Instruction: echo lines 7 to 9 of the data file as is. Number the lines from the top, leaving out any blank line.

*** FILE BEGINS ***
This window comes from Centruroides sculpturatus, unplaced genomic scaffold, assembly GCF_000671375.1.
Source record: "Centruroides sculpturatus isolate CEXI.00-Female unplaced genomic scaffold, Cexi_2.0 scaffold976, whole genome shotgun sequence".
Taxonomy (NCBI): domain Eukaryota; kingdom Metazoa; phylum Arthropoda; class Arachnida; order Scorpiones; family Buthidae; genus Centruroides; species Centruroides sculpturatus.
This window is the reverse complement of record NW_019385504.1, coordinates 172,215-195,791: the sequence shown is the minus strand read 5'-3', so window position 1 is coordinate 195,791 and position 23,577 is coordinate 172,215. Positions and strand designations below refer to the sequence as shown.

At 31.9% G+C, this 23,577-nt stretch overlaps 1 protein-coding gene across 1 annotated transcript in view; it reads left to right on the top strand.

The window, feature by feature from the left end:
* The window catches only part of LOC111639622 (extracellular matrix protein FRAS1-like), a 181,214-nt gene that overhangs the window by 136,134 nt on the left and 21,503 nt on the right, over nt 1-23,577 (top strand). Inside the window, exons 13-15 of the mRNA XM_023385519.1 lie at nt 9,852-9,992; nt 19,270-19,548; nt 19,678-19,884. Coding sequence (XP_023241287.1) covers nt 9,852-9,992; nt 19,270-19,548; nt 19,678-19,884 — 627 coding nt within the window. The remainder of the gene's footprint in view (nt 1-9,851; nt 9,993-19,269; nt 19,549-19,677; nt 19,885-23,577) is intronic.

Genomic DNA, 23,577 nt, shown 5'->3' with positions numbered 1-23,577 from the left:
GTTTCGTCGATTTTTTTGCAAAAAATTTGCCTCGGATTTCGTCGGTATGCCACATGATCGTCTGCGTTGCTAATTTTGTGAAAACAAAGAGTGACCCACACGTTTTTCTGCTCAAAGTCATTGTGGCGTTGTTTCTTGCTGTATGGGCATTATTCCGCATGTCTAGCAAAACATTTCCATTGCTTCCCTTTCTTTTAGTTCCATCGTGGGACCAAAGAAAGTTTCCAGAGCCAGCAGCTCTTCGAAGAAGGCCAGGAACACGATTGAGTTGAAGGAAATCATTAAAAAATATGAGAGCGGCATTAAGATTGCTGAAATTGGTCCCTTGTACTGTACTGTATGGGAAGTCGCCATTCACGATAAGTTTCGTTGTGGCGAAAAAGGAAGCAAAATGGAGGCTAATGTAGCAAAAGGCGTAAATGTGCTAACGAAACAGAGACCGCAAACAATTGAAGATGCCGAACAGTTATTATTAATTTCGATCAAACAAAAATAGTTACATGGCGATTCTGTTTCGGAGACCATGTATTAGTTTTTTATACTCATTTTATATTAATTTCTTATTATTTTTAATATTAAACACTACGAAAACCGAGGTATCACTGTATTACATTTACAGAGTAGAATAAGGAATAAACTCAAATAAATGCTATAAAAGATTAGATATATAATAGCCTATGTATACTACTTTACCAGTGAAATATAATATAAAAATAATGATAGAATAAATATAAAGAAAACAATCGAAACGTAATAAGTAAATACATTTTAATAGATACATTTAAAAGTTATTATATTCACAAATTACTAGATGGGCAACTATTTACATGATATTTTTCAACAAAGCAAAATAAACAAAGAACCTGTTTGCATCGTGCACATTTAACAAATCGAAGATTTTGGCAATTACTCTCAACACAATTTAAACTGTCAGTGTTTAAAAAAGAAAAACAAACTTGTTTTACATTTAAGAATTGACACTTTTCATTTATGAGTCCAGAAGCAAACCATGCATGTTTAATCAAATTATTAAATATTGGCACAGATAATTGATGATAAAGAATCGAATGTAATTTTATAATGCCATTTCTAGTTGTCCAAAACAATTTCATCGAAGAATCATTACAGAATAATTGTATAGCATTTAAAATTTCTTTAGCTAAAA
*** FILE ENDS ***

* The window catches only part of LOC111639622 (extracellular matrix protein FRAS1-like), a 181,214-nt gene that overhangs the window by 136,134 nt on the left and 21,503 nt on the right, over nt 1-23,577 (top strand). Inside the window, exons 13-15 of the mRNA XM_023385519.1 lie at nt 9,852-9,992; nt 19,270-19,548; nt 19,678-19,884. Coding sequence (XP_023241287.1) covers nt 9,852-9,992; nt 19,270-19,548; nt 19,678-19,884 — 627 coding nt within the window. The remainder of the gene's footprint in view (nt 1-9,851; nt 9,993-19,269; nt 19,549-19,677; nt 19,885-23,577) is intronic.

Genomic DNA, 23,577 nt, shown 5'->3' with positions numbered 1-23,577 from the left:
GTTTCGTCGATTTTTTTGCAAAAAATTTGCCTCGGATTTCGTCGGTATGCCACATGATCGTCTGCGTTGCTAATTTTGTGAAAACAAAGAGTGACCCACACGTTTTTCTGCTCAAAGTCATTGTGGCGTTGTTTCTTGCTGTATGGGCATTATTCCGCATGTCTAGCAAAACATTTCCATTGCTTCCCTTTCTTTTAGTTCCATCGTGGGACCAAAGAAAGTTTCCAGAGCCAGCAGCTCTTCGAAGAAGGCCAGGAACACGATTGAGTTGAAGGAAATCATTAAAAAATATGAGAGCGGCATTAAGATTGCTGAAATTGGTCCCTTGTACTGTACTGTATGGGAAGTCGCCATTCACGATAAGTTTCGTTGTGGCGAAAAAGGAAGCAAAATGGAGGCTAATGTAGCAAAAGGCGTAAATGTGCTAACGAAACAGAGACCGCAAACAATTGAAGATGCCGAACAGTTATTATTAATTTCGATCAAACAAAAATAGTTACATGGCGATTCTGTTTCGGAGACCATGTATTAGTTTTTTATACTCATTTTATATTAATTTCTTATTATTTTTAATATTAAACACTACGAAAACCGAGGTATCACTGTATTACATTTACAGAGTAGAATAAGGAATAAACTCAAATAAATGCTATAAAAGATTAGATATATAATAGCCTATGTATACTACTTTACCAGTGAAATATAATATAAAAATAATGATAGAATAAATATAAAGAAAACAATCGAAACGTAATAAGTAAATACATTTTAATAGATACATTTAAAAGTTATTATATTCACAAATTACTAGATGGGCAACTATTTACATGATATTTTTCAACAAAGCAAAATAAACAAAGAACCTGTTTGCATCGTGCACATTTAACAAATCGAAGATTTTGGCAATTACTCTCAACACAATTTAAACTGTCAGTGTTTAAAAAAGAAAAACAAACTTGTTTTACATTTAAGAATTGACACTTTTCATTTATGAGTCCAGAAGCAAACCATGCATGTTTAATCAAATTATTAAATATTGGCACAGATAATTGATGATAAAGAATCGAATGTAATTTTATAATGCCATTTCTAGTTGTCCAAAACAATTTCATCGAAGAATCATTACAGAATAATTGTATAGCATTTAAAATTTCTTTAGCTAAAA